Q. How do you identify mitoses in histology slides?

A. Great question. This is something pathologists have to do a lot and nobody really talks about what specifically makes a mitotic figure.

My general rule of thumb is to look for an elongated dark blob. I know this isn’t very eloquent or scientific-sounding, but there you go. Check out the image above: there are three mitotic figures, and the ones at 3 o’clock and 5 o’clock like little black bars. These little bars represent the chromosomes all lined up in metaphase, getting ready to separate. It’s pretty distinctive; there aren’t many other things that look like this.

The problem is when you see a dark thing that’s not really an elongated bar shape, but more of a rounded blob. There are other things that can look like little dark dots, notably cells undergoing apoptosis. In apoptosis, the nucleus becomes pyknotic (it shrinks and becomes a dark, dense dot). It can be hard to tell an apoptotic cell apart from a cell undergoing mitosis, particularly when the shape is sort of in between, like the circled cell at 11 o’clock (which I would call a mitotic figure). This is the sort of thing that you become better at with practice. When you look at slides with someone more experienced, your eye will become trained on this and other topics. Be sure to speak up when you have questions!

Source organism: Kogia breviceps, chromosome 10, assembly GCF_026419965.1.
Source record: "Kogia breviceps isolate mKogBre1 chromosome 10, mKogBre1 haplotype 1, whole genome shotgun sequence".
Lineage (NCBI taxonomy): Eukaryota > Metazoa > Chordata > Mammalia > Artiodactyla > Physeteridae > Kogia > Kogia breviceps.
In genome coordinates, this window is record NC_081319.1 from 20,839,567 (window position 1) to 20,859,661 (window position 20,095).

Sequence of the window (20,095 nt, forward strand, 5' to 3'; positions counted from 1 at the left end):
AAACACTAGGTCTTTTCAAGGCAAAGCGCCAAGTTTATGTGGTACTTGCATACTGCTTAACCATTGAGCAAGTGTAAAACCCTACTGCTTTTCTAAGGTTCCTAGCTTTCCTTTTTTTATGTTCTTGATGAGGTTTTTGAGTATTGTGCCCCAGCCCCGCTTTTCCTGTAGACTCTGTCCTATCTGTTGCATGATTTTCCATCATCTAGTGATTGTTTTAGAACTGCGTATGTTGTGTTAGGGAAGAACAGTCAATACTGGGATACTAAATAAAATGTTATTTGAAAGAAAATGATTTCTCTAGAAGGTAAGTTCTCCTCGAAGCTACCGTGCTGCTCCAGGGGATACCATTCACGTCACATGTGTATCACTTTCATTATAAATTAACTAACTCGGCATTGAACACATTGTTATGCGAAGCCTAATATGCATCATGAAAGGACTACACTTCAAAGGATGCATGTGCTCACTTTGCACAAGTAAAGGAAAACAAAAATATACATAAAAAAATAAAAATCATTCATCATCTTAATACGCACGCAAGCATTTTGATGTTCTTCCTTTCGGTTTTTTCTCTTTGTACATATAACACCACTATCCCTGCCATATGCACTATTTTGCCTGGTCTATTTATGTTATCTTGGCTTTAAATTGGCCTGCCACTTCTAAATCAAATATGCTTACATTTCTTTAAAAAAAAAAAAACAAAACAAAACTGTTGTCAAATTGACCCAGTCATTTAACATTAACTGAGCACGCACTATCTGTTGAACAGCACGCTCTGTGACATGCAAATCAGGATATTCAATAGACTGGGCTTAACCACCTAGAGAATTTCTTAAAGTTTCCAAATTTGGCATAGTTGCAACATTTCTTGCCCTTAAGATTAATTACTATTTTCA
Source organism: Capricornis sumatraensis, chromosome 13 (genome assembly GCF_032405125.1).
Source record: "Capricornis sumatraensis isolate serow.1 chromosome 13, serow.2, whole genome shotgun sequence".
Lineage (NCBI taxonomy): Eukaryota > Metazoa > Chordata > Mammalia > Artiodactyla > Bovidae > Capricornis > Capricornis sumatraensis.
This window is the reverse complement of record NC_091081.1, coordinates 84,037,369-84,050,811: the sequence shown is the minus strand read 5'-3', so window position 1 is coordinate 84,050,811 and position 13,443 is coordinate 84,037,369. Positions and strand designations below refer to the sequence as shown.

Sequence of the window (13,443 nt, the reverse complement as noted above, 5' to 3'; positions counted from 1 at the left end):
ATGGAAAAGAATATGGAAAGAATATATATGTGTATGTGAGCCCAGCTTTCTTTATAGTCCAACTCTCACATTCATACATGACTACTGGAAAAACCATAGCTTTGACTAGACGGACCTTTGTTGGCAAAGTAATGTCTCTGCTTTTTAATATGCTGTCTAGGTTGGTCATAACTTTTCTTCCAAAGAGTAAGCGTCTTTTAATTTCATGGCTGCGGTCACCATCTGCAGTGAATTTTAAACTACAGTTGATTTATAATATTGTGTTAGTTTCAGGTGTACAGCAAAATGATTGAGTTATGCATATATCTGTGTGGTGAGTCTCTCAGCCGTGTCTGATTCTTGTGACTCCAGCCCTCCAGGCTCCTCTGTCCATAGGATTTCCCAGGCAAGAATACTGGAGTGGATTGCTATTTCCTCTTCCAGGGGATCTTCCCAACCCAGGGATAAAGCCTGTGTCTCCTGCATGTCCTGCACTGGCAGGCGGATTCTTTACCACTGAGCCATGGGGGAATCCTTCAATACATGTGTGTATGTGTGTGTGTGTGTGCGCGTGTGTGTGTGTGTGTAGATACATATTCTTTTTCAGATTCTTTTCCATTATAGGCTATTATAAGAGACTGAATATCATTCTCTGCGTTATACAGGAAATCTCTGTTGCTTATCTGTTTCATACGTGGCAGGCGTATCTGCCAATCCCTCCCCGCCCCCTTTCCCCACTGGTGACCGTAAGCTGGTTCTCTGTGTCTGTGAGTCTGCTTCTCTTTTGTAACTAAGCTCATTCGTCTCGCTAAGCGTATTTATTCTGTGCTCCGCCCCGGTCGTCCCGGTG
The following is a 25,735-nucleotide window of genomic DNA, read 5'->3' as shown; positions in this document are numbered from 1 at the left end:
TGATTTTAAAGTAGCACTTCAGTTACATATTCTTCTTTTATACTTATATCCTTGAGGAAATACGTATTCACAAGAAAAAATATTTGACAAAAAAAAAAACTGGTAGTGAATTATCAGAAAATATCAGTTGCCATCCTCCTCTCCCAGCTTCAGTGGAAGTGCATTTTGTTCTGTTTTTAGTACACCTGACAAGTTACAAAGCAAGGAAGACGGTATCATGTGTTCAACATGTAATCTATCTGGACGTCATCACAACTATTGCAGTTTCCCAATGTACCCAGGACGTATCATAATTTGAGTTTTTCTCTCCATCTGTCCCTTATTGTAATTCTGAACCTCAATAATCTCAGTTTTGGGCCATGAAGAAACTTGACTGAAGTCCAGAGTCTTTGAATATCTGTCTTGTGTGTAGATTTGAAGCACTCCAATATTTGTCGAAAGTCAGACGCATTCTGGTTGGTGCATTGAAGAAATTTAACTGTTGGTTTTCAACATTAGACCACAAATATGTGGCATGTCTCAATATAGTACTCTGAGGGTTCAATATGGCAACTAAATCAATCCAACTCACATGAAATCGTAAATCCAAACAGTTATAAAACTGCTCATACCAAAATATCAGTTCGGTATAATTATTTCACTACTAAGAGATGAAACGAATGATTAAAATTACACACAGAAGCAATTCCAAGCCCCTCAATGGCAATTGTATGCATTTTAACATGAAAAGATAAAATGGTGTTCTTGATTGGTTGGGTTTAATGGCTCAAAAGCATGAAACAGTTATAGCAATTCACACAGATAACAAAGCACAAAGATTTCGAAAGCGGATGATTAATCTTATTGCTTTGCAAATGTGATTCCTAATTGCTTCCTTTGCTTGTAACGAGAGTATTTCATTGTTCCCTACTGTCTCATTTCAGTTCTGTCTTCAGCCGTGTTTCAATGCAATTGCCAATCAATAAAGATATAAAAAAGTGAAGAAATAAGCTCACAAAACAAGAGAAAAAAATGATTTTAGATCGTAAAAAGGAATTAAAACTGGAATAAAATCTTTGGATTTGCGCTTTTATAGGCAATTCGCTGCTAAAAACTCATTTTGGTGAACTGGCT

There is a special type of mitotic figure called a tripolar mitosis that you should be aware of. It’s called tripolar because there are three radiating spokes coming out from a center hub; it looks like a little Mercedes sign. This type of mitotic figure indicates that mitosis is not proceeding normally. Tripolar mitoses (or, by the way, any mitotic figures with odd numbers of spokes) are considered definitive signs of malignancy; you just don’t see them in normally-dividing cells.